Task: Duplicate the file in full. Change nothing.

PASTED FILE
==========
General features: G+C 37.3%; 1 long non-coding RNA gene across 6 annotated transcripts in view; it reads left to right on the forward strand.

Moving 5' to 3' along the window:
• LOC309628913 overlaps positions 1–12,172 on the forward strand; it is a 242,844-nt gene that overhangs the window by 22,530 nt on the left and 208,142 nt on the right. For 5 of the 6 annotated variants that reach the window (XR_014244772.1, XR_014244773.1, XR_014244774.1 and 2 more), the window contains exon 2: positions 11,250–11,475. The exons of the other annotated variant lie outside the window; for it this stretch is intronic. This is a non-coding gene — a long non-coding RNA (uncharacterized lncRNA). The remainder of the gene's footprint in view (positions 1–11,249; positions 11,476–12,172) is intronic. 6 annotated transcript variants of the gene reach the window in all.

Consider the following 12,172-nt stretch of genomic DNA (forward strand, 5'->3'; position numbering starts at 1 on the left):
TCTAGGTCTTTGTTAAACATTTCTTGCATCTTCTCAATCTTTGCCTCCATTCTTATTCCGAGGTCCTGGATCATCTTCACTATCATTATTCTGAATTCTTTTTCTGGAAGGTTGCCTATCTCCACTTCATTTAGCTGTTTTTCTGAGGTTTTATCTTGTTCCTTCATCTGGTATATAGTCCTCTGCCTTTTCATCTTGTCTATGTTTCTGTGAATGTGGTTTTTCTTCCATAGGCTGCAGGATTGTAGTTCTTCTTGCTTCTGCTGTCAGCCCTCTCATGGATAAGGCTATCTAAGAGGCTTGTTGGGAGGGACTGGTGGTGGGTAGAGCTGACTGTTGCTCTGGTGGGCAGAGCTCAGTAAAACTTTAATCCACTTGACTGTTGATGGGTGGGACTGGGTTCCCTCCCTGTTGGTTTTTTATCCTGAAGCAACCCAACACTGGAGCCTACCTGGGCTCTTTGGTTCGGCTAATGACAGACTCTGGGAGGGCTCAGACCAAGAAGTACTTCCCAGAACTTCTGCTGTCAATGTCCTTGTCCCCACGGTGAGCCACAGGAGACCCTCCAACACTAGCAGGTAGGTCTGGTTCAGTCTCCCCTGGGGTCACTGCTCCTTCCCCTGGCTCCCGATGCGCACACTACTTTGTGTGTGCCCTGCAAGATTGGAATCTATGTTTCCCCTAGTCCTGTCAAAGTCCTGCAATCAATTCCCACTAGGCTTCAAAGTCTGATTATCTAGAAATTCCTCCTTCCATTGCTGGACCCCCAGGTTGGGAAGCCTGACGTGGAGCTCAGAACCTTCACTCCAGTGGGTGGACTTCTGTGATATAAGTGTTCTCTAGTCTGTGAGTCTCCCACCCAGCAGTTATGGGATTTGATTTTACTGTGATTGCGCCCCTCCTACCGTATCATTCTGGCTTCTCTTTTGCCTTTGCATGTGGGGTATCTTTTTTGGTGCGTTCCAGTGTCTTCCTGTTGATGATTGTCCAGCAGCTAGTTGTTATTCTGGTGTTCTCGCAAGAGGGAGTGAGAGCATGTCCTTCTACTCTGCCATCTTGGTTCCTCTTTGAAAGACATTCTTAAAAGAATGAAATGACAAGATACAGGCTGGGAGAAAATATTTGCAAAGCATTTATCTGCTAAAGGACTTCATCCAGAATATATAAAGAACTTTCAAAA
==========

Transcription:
General features: G+C 37.3%; 1 long non-coding RNA gene across 6 annotated transcripts in view; it reads left to right on the forward strand.

Moving 5' to 3' along the window:
• LOC309628913 overlaps positions 1–12,172 on the forward strand; it is a 242,844-nt gene that overhangs the window by 22,530 nt on the left and 208,142 nt on the right. For 5 of the 6 annotated variants that reach the window (XR_014244772.1, XR_014244773.1, XR_014244774.1 and 2 more), the window contains exon 2: positions 11,250–11,475. The exons of the other annotated variant lie outside the window; for it this stretch is intronic. This is a non-coding gene — a long non-coding RNA (uncharacterized lncRNA). The remainder of the gene's footprint in view (positions 1–11,249; positions 11,476–12,172) is intronic. 6 annotated transcript variants of the gene reach the window in all.

Consider the following 12,172-nt stretch of genomic DNA (forward strand, 5'->3'; position numbering starts at 1 on the left):
TCTAGGTCTTTGTTAAACATTTCTTGCATCTTCTCAATCTTTGCCTCCATTCTTATTCCGAGGTCCTGGATCATCTTCACTATCATTATTCTGAATTCTTTTTCTGGAAGGTTGCCTATCTCCACTTCATTTAGCTGTTTTTCTGAGGTTTTATCTTGTTCCTTCATCTGGTATATAGTCCTCTGCCTTTTCATCTTGTCTATGTTTCTGTGAATGTGGTTTTTCTTCCATAGGCTGCAGGATTGTAGTTCTTCTTGCTTCTGCTGTCAGCCCTCTCATGGATAAGGCTATCTAAGAGGCTTGTTGGGAGGGACTGGTGGTGGGTAGAGCTGACTGTTGCTCTGGTGGGCAGAGCTCAGTAAAACTTTAATCCACTTGACTGTTGATGGGTGGGACTGGGTTCCCTCCCTGTTGGTTTTTTATCCTGAAGCAACCCAACACTGGAGCCTACCTGGGCTCTTTGGTTCGGCTAATGACAGACTCTGGGAGGGCTCAGACCAAGAAGTACTTCCCAGAACTTCTGCTGTCAATGTCCTTGTCCCCACGGTGAGCCACAGGAGACCCTCCAACACTAGCAGGTAGGTCTGGTTCAGTCTCCCCTGGGGTCACTGCTCCTTCCCCTGGCTCCCGATGCGCACACTACTTTGTGTGTGCCCTGCAAGATTGGAATCTATGTTTCCCCTAGTCCTGTCAAAGTCCTGCAATCAATTCCCACTAGGCTTCAAAGTCTGATTATCTAGAAATTCCTCCTTCCATTGCTGGACCCCCAGGTTGGGAAGCCTGACGTGGAGCTCAGAACCTTCACTCCAGTGGGTGGACTTCTGTGATATAAGTGTTCTCTAGTCTGTGAGTCTCCCACCCAGCAGTTATGGGATTTGATTTTACTGTGATTGCGCCCCTCCTACCGTATCATTCTGGCTTCTCTTTTGCCTTTGCATGTGGGGTATCTTTTTTGGTGCGTTCCAGTGTCTTCCTGTTGATGATTGTCCAGCAGCTAGTTGTTATTCTGGTGTTCTCGCAAGAGGGAGTGAGAGCATGTCCTTCTACTCTGCCATCTTGGTTCCTCTTTGAAAGACATTCTTAAAAGAATGAAATGACAAGATACAGGCTGGGAGAAAATATTTGCAAAGCATTTATCTGCTAAAGGACTTCATCCAGAATATATAAAGAACTTTCAAAA